May it please Your Lordships.—The words that have just fallenfrom Your Lordship express, I think, the common grief both of theprofession and the public. It was a great shock to us to read thismorning the sad news that you have alluded to. I suppose a greatnumber of us not only saw but spoke to. Mr. Wendt yesterdayevening, and it is a great blow to us to find this morning that theplace he filled in the community is now empty. As I said, his loss isa loss both to the profession and to the public, and I think we allfelt in the legal profession that though the late Mr. Wendt had heldhigh judicial, high administrative, and high legislative office, hestill remained one of ourselves, and the Bar recently showed thegreat confidence they had in him by electing him a member of theBar council for a second time. It is a great grief to us to be deprivedof the advice we anticipated he would be able to give us on the manyimportant questions that are before us. The late Mr. Wendt was aman who made one proud to belong to the legal profession. He notonly maintained, but enhanced its high traditions, and he furnished ahigh example to the younger members of the Bar—an example that
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should stir them to high and worthy ambitions. The members ofthe Bar are specially grateful to him, not only for his sympathy andco-operation in professional life, but also for benefits he had obtainedfor them in connection with admission to the Bar in England, whichare entirely due to his help. We most of all feel that we have losta member of the profession who was a support to the profession, andwon for it that respect in the community which it has, and which Itrust it will always maintain. As Your Lordship has said, there isanother aspect of the matter—the loss sustained by the community.Mr. Wendt was not a man whose heart was merely in his professionaland official duties and his private recreations. I have not been longin this community, but I have been long enough to notice that hepossessed in many degrees one of the greatest of all qualities—thequality of public spirit. He played his part in everything whichtends to ennoble human .society. He showed his sympathy in allgood causes, not merely by words, but by active expenditure oftime and talents. Indeed, there is one respect in which the loss ofMr. Wendt is absolutely irreparable. I suppose there is no manwho is able to render greater and more valuable services to his com-munity than an emeritus Judge of the Supreme Court. Mr. Wendtseems to me to have filled in this community the same sort of partwhich Sir Edward Fry, late Lord Justice of the Court of Appeal, hasfilled in England. We had in him a man who had filled a high officeand possessed a character respected by all. He had that particularknowledge which comes from a combination of ripe experience andconscientious character. He had the confidence, not only of everyclass of the community, but of the Government, He was availablefor public and private service at any time at which his ripe judgmentand along experience might be called for. I think that we shall findit impossible in this community to find any one to fill the part thatMr. Wendt so admirably filled in the life of Ceylon. 1 may perhapsbe allowed to re-echo the kind words of sympathy which YourLordship has expressed with the bereaved family of Mr. Wendt.The very reasons which make his loss so great to us, his highcharacter, and the respect which he enjoyed through his community,the affection and personal regard which he aroused among thosewith whom he came in contact, the consciousness of this appreciationin which he was held—may perhaps in some slight measurealleviate their personal grief. We, on our part, in expressing oursympathy with them, can only say for ourselves that his death isa loss which it is impossible to replace.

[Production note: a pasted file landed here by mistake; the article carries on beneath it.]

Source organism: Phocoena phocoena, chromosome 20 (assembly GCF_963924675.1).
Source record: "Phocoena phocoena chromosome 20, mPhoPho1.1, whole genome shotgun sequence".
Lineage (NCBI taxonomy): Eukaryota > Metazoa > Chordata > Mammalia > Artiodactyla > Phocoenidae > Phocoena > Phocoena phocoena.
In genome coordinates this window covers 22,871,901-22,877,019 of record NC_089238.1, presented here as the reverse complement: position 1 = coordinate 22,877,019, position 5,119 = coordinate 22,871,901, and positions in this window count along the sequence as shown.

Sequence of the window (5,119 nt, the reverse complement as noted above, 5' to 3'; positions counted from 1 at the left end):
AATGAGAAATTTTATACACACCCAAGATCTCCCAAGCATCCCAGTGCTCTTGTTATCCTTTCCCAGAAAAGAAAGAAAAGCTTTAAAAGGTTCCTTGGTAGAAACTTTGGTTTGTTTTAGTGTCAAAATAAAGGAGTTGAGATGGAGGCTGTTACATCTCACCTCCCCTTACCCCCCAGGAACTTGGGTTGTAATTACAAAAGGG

The Chief Justice then adjourned the Court.